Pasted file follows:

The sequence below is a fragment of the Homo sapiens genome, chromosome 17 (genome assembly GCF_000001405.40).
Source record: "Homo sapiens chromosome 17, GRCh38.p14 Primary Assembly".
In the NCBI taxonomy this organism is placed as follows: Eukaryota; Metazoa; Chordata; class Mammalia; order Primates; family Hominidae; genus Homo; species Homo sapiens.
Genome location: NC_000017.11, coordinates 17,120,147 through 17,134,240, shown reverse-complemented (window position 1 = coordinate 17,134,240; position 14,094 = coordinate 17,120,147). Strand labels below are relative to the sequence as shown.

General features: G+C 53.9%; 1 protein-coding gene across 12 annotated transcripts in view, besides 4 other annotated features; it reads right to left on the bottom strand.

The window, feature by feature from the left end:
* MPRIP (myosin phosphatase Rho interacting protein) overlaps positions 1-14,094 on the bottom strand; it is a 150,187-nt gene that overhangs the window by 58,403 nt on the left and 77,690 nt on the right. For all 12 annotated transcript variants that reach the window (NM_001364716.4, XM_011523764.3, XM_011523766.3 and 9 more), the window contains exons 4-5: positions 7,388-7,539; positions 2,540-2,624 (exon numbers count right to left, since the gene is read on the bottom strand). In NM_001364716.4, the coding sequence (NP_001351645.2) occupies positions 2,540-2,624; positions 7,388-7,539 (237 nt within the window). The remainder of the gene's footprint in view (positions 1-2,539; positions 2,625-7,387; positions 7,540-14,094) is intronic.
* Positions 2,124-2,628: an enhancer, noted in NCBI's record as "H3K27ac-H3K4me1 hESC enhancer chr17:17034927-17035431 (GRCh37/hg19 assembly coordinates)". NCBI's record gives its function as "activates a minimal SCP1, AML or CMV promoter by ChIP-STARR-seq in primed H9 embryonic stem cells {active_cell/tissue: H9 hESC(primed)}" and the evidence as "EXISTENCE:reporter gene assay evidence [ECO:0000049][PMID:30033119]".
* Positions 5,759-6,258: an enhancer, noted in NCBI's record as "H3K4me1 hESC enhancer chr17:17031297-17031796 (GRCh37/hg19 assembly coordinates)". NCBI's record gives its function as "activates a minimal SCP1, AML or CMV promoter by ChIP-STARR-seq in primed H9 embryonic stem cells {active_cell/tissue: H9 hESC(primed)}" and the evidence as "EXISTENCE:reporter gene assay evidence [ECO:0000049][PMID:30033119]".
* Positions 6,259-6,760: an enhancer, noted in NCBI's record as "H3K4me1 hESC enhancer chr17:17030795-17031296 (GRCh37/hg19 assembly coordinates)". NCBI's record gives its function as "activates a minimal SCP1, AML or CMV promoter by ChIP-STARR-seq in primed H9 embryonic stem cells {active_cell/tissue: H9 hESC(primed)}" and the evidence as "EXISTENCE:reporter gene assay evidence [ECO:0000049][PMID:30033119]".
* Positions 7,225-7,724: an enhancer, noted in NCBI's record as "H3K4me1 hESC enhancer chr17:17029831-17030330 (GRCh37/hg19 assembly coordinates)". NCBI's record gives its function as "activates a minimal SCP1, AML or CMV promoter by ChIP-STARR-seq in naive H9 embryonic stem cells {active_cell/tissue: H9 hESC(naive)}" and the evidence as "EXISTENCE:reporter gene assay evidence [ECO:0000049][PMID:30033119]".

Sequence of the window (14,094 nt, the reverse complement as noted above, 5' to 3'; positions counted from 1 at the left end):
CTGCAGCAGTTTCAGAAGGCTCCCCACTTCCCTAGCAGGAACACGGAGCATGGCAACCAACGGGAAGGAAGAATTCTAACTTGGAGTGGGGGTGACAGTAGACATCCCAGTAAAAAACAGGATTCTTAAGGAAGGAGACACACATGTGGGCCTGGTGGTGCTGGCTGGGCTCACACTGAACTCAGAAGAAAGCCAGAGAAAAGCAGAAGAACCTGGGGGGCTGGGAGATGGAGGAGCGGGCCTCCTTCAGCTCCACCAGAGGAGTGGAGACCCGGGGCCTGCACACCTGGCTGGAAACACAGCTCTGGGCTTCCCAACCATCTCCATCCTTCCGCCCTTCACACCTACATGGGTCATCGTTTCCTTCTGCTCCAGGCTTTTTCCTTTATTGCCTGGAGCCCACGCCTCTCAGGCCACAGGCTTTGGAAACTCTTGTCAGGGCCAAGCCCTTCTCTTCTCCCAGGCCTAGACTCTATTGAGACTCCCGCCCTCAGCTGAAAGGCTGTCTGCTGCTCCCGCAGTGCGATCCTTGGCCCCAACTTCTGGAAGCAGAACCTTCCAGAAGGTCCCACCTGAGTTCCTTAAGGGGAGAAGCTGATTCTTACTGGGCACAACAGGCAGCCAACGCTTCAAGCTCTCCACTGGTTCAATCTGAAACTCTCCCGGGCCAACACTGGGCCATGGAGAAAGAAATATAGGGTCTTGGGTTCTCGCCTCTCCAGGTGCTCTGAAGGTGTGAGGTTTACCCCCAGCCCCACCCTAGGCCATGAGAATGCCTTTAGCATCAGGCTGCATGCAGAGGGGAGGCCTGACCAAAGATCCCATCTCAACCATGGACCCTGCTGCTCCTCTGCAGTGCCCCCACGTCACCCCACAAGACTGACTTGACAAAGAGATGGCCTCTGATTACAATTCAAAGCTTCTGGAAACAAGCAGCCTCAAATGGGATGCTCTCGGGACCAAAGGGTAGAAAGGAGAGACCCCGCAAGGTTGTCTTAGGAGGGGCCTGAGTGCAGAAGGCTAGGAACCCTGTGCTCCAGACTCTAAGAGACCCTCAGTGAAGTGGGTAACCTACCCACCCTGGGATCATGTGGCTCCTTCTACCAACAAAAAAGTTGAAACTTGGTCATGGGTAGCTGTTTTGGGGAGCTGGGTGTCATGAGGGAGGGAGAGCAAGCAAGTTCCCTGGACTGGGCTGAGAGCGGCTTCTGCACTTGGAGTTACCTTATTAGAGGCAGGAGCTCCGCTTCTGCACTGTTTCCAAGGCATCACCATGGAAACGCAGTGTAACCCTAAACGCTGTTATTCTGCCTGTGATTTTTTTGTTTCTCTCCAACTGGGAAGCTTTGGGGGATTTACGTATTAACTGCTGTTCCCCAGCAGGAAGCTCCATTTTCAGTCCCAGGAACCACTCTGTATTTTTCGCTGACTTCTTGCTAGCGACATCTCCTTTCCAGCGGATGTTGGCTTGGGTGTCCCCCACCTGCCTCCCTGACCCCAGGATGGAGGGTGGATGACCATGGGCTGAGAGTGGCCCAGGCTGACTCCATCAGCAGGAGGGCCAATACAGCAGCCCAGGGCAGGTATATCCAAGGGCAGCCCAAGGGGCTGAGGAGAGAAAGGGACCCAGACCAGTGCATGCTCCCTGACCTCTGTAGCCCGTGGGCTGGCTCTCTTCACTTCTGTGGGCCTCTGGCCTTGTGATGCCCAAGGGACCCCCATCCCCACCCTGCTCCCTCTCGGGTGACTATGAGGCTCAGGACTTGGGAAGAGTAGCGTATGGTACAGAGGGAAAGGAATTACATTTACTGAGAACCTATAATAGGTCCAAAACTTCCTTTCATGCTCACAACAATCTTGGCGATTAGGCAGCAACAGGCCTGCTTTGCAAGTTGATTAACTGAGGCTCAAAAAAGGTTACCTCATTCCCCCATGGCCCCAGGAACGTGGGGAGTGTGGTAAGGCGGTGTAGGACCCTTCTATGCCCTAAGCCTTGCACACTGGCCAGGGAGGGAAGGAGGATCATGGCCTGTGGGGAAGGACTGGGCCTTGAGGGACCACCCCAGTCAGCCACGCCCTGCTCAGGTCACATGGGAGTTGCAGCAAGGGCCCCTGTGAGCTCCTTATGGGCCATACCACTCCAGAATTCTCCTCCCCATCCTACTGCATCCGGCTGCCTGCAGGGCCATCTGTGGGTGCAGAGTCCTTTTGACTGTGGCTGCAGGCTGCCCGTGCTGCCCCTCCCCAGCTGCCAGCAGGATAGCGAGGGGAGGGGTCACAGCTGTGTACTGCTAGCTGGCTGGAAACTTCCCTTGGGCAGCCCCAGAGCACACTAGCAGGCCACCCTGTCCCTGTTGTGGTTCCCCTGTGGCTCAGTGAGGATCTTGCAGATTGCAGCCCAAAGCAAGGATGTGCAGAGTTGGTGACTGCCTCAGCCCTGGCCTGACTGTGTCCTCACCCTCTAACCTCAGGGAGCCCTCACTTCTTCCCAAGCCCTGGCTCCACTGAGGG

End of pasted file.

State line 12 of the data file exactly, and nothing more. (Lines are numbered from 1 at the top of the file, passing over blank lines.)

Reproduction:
Sequence of the window (14,094 nt, the reverse complement as noted above, 5' to 3'; positions counted from 1 at the left end):